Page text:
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Canada Mortgage and Housing Corporation (CMHC) is a government department that acts as the national housing agency. One of their main functions is offering mortgage default insurance to Canadians applying for mortgages.

There are two other mortgage insurance providers in Canada; Genworth Canada (recently renamed to Sagen) and Canada Guaranty. These two companies are publicly traded entities. Many of the mortgage programs supported by the three insurers are the same, but there are a few differences. Not all mortgage contracts qualify or require a default insurance policy.

Mortgage default insurance covers he lender if the borrower does not pay their mortgage. In this instance, the Insurance company would pay out the current balance to the lender and the Insurer would go after the borrower in civil court for the balance. The insurance protects the lender and ultimately the housing market.

 

How is CMHC insurance calculated?

Mortgage insurance is calculated based on the amount of down payment on the property purchase. The premiums are a percentage of the total mortgage request. The rate premiums are set at 5%, 10%, and 15% and progressively decrease with more down payment.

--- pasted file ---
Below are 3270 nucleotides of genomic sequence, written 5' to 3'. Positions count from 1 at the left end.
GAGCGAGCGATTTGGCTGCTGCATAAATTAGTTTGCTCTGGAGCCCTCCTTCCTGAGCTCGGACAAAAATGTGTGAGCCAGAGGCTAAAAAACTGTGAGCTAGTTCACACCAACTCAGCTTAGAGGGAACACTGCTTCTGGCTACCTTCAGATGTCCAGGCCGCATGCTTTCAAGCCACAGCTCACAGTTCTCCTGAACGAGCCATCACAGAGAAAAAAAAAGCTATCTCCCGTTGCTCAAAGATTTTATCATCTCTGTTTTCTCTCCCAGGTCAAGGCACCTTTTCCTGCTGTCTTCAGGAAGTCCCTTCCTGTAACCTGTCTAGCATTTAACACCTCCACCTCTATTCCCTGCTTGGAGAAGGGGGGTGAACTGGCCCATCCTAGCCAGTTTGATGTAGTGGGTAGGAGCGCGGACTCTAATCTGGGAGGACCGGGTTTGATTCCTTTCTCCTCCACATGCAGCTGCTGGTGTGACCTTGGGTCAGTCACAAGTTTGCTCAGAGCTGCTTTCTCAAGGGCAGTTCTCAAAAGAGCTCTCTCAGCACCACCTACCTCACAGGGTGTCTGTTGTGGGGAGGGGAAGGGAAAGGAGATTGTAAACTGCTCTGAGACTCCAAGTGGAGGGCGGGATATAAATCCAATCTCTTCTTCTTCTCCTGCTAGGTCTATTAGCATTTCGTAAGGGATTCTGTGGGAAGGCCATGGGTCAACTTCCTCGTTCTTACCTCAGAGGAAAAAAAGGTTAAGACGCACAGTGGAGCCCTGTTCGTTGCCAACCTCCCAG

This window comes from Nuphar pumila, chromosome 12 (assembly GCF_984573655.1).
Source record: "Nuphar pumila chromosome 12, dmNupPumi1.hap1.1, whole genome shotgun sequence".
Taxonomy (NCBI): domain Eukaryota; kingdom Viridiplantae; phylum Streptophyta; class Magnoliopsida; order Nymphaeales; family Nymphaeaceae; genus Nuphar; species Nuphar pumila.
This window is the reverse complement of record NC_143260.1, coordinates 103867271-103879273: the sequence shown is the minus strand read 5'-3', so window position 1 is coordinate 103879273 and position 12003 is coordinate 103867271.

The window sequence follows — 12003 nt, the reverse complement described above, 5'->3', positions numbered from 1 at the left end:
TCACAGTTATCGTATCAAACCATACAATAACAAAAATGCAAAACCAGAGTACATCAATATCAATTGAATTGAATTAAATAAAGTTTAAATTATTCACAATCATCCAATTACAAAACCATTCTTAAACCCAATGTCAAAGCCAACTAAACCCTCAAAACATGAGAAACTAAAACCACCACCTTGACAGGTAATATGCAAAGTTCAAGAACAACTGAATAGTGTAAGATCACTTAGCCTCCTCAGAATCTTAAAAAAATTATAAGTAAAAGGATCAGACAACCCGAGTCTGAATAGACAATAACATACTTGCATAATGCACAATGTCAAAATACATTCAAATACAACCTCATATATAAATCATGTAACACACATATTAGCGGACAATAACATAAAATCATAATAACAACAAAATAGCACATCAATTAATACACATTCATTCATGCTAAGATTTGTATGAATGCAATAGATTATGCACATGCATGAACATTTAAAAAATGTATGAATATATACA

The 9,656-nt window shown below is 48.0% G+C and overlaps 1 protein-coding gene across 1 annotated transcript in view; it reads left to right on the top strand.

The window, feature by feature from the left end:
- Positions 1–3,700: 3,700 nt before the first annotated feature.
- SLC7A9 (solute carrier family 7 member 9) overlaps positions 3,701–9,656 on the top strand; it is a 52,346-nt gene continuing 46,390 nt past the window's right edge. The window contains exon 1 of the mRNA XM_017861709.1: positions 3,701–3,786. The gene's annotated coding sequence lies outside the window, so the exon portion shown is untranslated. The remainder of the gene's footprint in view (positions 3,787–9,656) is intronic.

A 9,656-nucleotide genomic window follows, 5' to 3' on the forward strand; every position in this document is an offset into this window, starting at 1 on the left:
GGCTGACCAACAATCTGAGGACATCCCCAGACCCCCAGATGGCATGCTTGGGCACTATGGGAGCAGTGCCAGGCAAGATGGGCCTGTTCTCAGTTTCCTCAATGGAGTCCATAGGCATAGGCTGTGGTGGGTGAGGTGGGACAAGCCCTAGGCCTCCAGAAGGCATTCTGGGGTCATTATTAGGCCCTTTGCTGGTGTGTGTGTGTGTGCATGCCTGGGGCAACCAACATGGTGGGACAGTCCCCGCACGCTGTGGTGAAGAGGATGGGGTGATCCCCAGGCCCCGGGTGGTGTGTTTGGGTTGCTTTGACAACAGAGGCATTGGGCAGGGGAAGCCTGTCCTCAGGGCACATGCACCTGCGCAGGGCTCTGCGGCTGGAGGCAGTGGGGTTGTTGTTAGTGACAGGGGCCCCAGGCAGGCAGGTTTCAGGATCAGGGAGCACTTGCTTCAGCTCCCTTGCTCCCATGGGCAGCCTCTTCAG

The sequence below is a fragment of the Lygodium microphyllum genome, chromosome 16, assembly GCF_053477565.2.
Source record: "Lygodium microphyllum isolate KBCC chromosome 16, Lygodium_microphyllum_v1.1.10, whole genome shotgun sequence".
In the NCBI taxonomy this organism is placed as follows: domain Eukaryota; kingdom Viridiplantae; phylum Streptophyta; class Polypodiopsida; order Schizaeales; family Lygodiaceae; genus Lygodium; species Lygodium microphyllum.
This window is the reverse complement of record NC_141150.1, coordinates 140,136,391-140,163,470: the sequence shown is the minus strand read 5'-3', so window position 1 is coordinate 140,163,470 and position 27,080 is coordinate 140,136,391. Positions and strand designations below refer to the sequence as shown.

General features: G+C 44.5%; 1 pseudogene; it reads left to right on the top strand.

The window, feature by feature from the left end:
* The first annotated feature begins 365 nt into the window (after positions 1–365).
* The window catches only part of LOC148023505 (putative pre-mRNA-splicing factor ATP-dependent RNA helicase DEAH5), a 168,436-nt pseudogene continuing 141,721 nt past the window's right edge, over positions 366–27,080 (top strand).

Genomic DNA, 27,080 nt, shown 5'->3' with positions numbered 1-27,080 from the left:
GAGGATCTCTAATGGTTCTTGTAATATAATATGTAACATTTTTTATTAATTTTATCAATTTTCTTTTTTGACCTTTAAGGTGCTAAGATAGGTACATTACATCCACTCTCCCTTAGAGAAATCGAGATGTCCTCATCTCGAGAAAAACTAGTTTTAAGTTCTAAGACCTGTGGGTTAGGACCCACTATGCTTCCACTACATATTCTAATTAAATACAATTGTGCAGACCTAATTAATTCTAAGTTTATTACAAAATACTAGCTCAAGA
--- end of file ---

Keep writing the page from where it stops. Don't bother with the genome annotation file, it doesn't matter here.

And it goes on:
The total mortgage default premium is added to the mortgage balance and spread out over the amortization of mortgage contract. Therefore, buyers are not required to pay the insurance premium as part of their closing costs. However, it should be noted that mortgage default insurance is HST applicable and the HST portion is not included in the mortgage amount and must be paid as part of the closing costs.
For down payments of 20% and greater, no mortgage insurance is required. There are some exceptions to this rule based on employment type and property type, so it’s best to connect with us for a quick chat.

 

Is CMHC insurance refundable?

Mortgage default insurance is not refundable. Borrower’s can however port their policies to a new property if the new property has less than 20% down payment. This typically happens when buyers are moving up the property ladder into a higher priced home. A top up portion is required for the difference in price between the original property and the new property value. There are a few other nuances to porting your existing policy to a new property. Your mortgage professional can walk you through the process. Certain rebates are available if an energy efficient home is purchased or certain energy saving improvements are made to the home.

 

How do I get rid of CMHC insurance?

It is legislatively mandated that mortgage default insurance is mandatory for any purchases with less than 20% down payment. Insurance is not required on a home refinance, for down payments of 20% or higher, and for property values higher than $1M.

 

How long do you have to pay CMHC insurance?

The default insurance premium is added to the mortgage balance and is paid for across the amortization of the mortgage. If borrowers renew with their current lender, the contract continues to be paid based on the ending balance of the first mortgage. Therefore, without any changes to the mortgage amount (i.e. refinancing, moving to a new property) the CMHC insurance amount would be paid at the end of the original amortization period (most likely 25-years). The good news is – your mortgage would be paid off as well!

For more information or to book a no obligation consultation, please contact [email protected].